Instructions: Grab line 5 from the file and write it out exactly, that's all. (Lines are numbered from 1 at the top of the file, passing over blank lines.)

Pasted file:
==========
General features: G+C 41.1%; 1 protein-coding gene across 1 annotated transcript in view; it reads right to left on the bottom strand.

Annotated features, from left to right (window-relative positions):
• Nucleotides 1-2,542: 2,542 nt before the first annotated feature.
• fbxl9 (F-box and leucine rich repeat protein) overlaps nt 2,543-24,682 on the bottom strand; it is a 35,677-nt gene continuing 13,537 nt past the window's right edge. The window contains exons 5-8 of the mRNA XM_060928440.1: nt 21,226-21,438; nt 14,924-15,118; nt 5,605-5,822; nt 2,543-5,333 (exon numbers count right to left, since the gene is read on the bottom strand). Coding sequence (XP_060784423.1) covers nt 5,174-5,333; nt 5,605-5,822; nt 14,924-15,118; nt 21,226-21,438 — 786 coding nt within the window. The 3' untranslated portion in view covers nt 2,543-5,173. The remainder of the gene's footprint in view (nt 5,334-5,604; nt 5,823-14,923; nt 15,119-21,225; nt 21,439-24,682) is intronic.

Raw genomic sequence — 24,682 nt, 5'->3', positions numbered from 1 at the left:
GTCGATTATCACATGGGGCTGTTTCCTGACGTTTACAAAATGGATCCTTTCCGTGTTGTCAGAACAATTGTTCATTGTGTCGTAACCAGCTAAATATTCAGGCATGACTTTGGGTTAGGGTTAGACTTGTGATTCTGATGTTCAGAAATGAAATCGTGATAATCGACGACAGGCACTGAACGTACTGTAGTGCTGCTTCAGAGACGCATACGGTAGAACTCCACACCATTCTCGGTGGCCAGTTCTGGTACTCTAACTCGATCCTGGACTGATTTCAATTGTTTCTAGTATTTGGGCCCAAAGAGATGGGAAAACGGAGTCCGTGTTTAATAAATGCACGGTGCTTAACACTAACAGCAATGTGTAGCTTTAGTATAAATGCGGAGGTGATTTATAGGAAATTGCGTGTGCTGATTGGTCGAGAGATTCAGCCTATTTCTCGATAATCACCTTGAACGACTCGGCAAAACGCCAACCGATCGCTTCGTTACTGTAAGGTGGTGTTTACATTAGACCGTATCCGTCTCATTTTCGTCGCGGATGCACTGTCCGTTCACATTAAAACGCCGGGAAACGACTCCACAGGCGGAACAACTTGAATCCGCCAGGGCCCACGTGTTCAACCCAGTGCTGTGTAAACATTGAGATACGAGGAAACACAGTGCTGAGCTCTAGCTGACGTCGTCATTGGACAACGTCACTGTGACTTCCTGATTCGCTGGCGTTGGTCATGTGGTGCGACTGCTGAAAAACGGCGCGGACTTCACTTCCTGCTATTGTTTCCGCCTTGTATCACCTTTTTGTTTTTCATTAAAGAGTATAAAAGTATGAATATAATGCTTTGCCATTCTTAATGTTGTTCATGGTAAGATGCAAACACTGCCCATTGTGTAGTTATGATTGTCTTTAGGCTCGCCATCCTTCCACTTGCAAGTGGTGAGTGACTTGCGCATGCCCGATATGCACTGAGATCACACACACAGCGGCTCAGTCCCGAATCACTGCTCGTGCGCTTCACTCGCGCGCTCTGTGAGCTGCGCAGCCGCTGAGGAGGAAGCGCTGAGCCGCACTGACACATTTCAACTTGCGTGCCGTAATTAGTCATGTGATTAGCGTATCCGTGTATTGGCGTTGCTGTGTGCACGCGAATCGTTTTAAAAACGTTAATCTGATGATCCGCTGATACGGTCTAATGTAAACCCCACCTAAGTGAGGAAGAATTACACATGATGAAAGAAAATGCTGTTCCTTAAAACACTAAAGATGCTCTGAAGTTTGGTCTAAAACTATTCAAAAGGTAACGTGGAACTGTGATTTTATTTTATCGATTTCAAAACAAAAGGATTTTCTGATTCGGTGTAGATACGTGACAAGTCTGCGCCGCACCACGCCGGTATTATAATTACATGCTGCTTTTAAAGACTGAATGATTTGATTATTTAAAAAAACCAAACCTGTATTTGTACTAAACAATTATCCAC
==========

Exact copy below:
Raw genomic sequence — 24,682 nt, 5'->3', positions numbered from 1 at the left: